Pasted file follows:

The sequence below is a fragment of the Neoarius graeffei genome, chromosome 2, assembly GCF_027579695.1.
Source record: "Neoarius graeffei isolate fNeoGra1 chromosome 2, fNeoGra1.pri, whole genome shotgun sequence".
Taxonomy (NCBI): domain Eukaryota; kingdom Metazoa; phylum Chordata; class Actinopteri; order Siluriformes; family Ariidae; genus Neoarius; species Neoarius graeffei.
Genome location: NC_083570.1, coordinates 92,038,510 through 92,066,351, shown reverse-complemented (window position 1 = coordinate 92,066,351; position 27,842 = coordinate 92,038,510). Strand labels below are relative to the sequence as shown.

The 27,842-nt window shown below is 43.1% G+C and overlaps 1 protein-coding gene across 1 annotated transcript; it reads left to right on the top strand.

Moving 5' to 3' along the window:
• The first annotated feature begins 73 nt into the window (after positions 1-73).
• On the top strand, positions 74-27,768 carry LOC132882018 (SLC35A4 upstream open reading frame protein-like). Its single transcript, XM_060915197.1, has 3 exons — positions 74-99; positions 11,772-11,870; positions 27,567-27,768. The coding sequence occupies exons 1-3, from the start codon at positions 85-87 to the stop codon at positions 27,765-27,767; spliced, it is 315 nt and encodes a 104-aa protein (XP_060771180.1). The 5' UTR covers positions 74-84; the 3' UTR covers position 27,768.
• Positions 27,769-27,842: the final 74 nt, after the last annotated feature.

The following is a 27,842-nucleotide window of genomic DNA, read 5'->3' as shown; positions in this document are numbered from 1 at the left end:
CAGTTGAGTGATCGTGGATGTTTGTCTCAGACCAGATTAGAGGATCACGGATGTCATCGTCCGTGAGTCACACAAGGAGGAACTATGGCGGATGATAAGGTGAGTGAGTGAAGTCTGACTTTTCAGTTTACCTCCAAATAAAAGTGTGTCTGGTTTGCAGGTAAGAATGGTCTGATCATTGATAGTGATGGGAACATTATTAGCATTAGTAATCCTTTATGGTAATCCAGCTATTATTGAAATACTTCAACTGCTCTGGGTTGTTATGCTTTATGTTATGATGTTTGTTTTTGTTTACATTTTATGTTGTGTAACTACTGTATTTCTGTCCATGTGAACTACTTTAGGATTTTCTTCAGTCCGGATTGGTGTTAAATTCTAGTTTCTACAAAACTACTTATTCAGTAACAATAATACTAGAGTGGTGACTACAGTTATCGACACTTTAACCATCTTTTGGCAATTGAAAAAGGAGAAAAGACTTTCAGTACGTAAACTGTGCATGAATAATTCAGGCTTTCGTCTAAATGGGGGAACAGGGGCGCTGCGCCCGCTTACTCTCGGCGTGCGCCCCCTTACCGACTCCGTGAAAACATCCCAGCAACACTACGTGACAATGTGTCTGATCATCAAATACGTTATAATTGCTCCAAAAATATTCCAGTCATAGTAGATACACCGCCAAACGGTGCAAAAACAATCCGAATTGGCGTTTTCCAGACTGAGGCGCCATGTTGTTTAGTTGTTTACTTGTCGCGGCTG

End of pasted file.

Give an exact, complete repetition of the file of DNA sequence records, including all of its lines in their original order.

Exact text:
The sequence below is a fragment of the Neoarius graeffei genome, chromosome 2, assembly GCF_027579695.1.
Source record: "Neoarius graeffei isolate fNeoGra1 chromosome 2, fNeoGra1.pri, whole genome shotgun sequence".
Taxonomy (NCBI): domain Eukaryota; kingdom Metazoa; phylum Chordata; class Actinopteri; order Siluriformes; family Ariidae; genus Neoarius; species Neoarius graeffei.
Genome location: NC_083570.1, coordinates 92,038,510 through 92,066,351, shown reverse-complemented (window position 1 = coordinate 92,066,351; position 27,842 = coordinate 92,038,510). Strand labels below are relative to the sequence as shown.

The 27,842-nt window shown below is 43.1% G+C and overlaps 1 protein-coding gene across 1 annotated transcript; it reads left to right on the top strand.

Moving 5' to 3' along the window:
• The first annotated feature begins 73 nt into the window (after positions 1-73).
• On the top strand, positions 74-27,768 carry LOC132882018 (SLC35A4 upstream open reading frame protein-like). Its single transcript, XM_060915197.1, has 3 exons — positions 74-99; positions 11,772-11,870; positions 27,567-27,768. The coding sequence occupies exons 1-3, from the start codon at positions 85-87 to the stop codon at positions 27,765-27,767; spliced, it is 315 nt and encodes a 104-aa protein (XP_060771180.1). The 5' UTR covers positions 74-84; the 3' UTR covers position 27,768.
• Positions 27,769-27,842: the final 74 nt, after the last annotated feature.

The following is a 27,842-nucleotide window of genomic DNA, read 5'->3' as shown; positions in this document are numbered from 1 at the left end:
CAGTTGAGTGATCGTGGATGTTTGTCTCAGACCAGATTAGAGGATCACGGATGTCATCGTCCGTGAGTCACACAAGGAGGAACTATGGCGGATGATAAGGTGAGTGAGTGAAGTCTGACTTTTCAGTTTACCTCCAAATAAAAGTGTGTCTGGTTTGCAGGTAAGAATGGTCTGATCATTGATAGTGATGGGAACATTATTAGCATTAGTAATCCTTTATGGTAATCCAGCTATTATTGAAATACTTCAACTGCTCTGGGTTGTTATGCTTTATGTTATGATGTTTGTTTTTGTTTACATTTTATGTTGTGTAACTACTGTATTTCTGTCCATGTGAACTACTTTAGGATTTTCTTCAGTCCGGATTGGTGTTAAATTCTAGTTTCTACAAAACTACTTATTCAGTAACAATAATACTAGAGTGGTGACTACAGTTATCGACACTTTAACCATCTTTTGGCAATTGAAAAAGGAGAAAAGACTTTCAGTACGTAAACTGTGCATGAATAATTCAGGCTTTCGTCTAAATGGGGGAACAGGGGCGCTGCGCCCGCTTACTCTCGGCGTGCGCCCCCTTACCGACTCCGTGAAAACATCCCAGCAACACTACGTGACAATGTGTCTGATCATCAAATACGTTATAATTGCTCCAAAAATATTCCAGTCATAGTAGATACACCGCCAAACGGTGCAAAAACAATCCGAATTGGCGTTTTCCAGACTGAGGCGCCATGTTGTTTAGTTGTTTACTTGTCGCGGCTG